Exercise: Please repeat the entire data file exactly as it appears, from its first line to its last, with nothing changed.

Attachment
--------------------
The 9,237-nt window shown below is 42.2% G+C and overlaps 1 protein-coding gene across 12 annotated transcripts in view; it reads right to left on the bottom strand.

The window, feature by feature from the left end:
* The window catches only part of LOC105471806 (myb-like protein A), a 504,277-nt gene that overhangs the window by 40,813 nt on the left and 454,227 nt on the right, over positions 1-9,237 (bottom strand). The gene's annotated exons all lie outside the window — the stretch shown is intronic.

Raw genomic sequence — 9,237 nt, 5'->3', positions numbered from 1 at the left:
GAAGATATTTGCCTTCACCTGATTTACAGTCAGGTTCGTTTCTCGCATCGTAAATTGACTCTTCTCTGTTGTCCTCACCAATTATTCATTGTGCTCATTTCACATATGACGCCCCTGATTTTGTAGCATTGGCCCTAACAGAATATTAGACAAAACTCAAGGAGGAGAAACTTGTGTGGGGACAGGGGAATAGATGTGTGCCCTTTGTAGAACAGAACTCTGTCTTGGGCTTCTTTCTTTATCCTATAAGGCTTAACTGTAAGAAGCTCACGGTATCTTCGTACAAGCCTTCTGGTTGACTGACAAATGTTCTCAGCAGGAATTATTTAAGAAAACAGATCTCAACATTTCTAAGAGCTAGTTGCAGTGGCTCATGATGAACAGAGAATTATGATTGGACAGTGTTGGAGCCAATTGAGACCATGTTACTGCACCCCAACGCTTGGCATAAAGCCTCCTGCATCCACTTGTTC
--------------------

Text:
The 9,237-nt window shown below is 42.2% G+C and overlaps 1 protein-coding gene across 12 annotated transcripts in view; it reads right to left on the bottom strand.

The window, feature by feature from the left end:
* The window catches only part of LOC105471806 (myb-like protein A), a 504,277-nt gene that overhangs the window by 40,813 nt on the left and 454,227 nt on the right, over positions 1-9,237 (bottom strand). The gene's annotated exons all lie outside the window — the stretch shown is intronic.

Raw genomic sequence — 9,237 nt, 5'->3', positions numbered from 1 at the left:
GAAGATATTTGCCTTCACCTGATTTACAGTCAGGTTCGTTTCTCGCATCGTAAATTGACTCTTCTCTGTTGTCCTCACCAATTATTCATTGTGCTCATTTCACATATGACGCCCCTGATTTTGTAGCATTGGCCCTAACAGAATATTAGACAAAACTCAAGGAGGAGAAACTTGTGTGGGGACAGGGGAATAGATGTGTGCCCTTTGTAGAACAGAACTCTGTCTTGGGCTTCTTTCTTTATCCTATAAGGCTTAACTGTAAGAAGCTCACGGTATCTTCGTACAAGCCTTCTGGTTGACTGACAAATGTTCTCAGCAGGAATTATTTAAGAAAACAGATCTCAACATTTCTAAGAGCTAGTTGCAGTGGCTCATGATGAACAGAGAATTATGATTGGACAGTGTTGGAGCCAATTGAGACCATGTTACTGCACCCCAACGCTTGGCATAAAGCCTCCTGCATCCACTTGTTC